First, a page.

Vero to BigQuery

This page provides you with instructions on how to extract data from Vero and load it into Google BigQuery. (If this manual process sounds onerous, check out Stitch, which can do all the heavy lifting for you in just a few clicks.)

What is Google BigQuery?

Google BigQuery is a data warehouse that delivers super-fast results from SQL queries, which it accomplishes using a powerful engine dubbed Dremel. With BigQuery, there's no spinning up (and down) clusters of machines as you work with your data. With all of that said, it's clear why some claim that BigQuery prioritizes querying over administration. It's super fast, and that's the reason why most folks use it.

Getting data out of Vero

The first step for getting your Vero data into your data warehouse is collecting that data from Vero’s servers. You can do this using Webhooks. Documentation for Vero Webhooks integration can be found here.

Data from Vero is retrieved via HTTP callbacks that you can define. Step one is to set up the webhook in your Vero account. You will provide a url to send the data to and design your script to listen on this URL.

Sample Vero data

Once you’ve set up HTTP endpoints, Vero will begin sending data via the POST request method. You can access useful objects like sent, delivered, opened, clicked, bounced, and unsubscribed. Data will be enclosed in the body of the request in JSON format. Below is a sample of what an inbound webhook with data from the sent endpoint looks like when it comes from Vero.

        "user": {
        "campaign": {
            "name":"Order confirmation",
            "subject":"Your order is being processed!",
            "trigger-event":"purchased item",
            "variation":"Variation A"

Loading data into Google BigQuery

Google Cloud Platform offers a helpful guide for loading data into BigQuery. You can use the bq command-line tool to upload the files to your awaiting datasets, adding the correct schema and data type information along the way. The bq load command is your friend here. You can find the syntax in the bq command-line tool quickstart guide. Iterate through this process as many times as it takes to load all of your tables into BigQuery.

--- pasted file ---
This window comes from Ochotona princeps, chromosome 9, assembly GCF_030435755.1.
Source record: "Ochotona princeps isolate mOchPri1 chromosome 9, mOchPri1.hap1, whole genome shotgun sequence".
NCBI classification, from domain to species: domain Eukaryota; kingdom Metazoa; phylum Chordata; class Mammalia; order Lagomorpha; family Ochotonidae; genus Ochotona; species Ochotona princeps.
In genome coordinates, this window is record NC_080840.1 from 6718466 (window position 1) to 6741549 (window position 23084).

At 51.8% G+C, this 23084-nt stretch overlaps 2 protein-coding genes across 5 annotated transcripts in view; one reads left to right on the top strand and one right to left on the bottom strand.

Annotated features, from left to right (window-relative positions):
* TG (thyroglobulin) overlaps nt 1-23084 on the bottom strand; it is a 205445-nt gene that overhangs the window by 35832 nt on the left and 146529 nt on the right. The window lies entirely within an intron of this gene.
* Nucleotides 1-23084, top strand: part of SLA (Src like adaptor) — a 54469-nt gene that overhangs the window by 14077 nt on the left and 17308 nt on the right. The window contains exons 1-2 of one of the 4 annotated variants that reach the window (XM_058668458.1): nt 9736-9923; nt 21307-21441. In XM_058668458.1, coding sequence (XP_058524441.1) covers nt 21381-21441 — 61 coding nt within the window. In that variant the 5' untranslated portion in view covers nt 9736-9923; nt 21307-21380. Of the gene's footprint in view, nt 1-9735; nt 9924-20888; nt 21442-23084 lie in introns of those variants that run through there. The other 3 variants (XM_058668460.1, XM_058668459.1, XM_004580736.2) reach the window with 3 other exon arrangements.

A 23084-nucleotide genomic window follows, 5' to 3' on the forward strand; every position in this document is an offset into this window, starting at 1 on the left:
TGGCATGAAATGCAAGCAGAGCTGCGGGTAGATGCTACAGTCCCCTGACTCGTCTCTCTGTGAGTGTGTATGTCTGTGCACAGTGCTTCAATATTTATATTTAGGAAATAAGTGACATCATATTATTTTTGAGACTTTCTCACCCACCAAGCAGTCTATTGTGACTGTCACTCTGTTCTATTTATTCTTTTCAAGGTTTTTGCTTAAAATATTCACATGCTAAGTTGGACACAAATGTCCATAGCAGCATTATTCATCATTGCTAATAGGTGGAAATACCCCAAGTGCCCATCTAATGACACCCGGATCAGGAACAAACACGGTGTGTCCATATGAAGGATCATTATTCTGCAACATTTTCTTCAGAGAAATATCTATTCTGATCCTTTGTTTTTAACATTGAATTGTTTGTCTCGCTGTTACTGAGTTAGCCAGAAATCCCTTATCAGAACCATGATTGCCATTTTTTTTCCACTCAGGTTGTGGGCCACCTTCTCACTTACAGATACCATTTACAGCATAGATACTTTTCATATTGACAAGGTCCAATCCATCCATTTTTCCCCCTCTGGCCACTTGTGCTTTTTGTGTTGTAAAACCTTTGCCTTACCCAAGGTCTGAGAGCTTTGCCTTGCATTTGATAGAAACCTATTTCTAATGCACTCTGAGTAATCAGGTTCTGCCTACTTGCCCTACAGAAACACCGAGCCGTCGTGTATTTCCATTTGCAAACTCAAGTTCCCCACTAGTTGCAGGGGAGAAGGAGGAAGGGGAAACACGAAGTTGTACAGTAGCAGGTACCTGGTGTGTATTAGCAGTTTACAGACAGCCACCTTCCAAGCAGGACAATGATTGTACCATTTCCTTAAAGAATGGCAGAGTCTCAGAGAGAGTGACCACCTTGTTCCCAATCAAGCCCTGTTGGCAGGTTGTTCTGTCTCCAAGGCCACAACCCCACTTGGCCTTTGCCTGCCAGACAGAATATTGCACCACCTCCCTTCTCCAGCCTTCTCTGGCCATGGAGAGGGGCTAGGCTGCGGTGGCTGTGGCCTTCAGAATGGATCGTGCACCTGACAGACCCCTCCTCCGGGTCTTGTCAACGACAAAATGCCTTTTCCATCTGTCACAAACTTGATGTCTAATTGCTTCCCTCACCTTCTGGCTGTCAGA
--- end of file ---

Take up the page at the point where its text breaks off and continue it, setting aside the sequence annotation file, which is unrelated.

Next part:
Keeping Vero data up to date

So what’s next? You’ve built a script that collects data from Vero and moves it into your data warehouse. What happens when Vero sends a data type that your script doesn’t recognize? Also, consider the situation where an field in Redshift needs to be updated to a new value. For this to be a solution that stays useful for week and months to come, you need this functionality. After that, you can set it up as a cron job or continuous loop.

Other data warehouse options

BigQuery is really great, but sometimes you need to optimize for different things when you're choosing a data warehouse. Some folks choose to go with Postgres or Redshift, which are two RDBMSes that use similar SQL syntax. If you're interested in seeing the relevant steps for loading this data into Postgres or Redshift, check out To Redshift and To Postgres.

Easier and faster alternatives

If all this sounds a bit overwhelming, don’t be alarmed. If you have all the skills necessary to go through this process, chances are building and maintaining a script like this isn’t a very high-leverage use of your time.

Thankfully, products like Stitch were built to solve this problem automatically. With just a few clicks, Stitch starts extracting your Vero data via the API, structuring it in a way that is optimized for analysis, and inserting that data into your Google BigQuery data warehouse.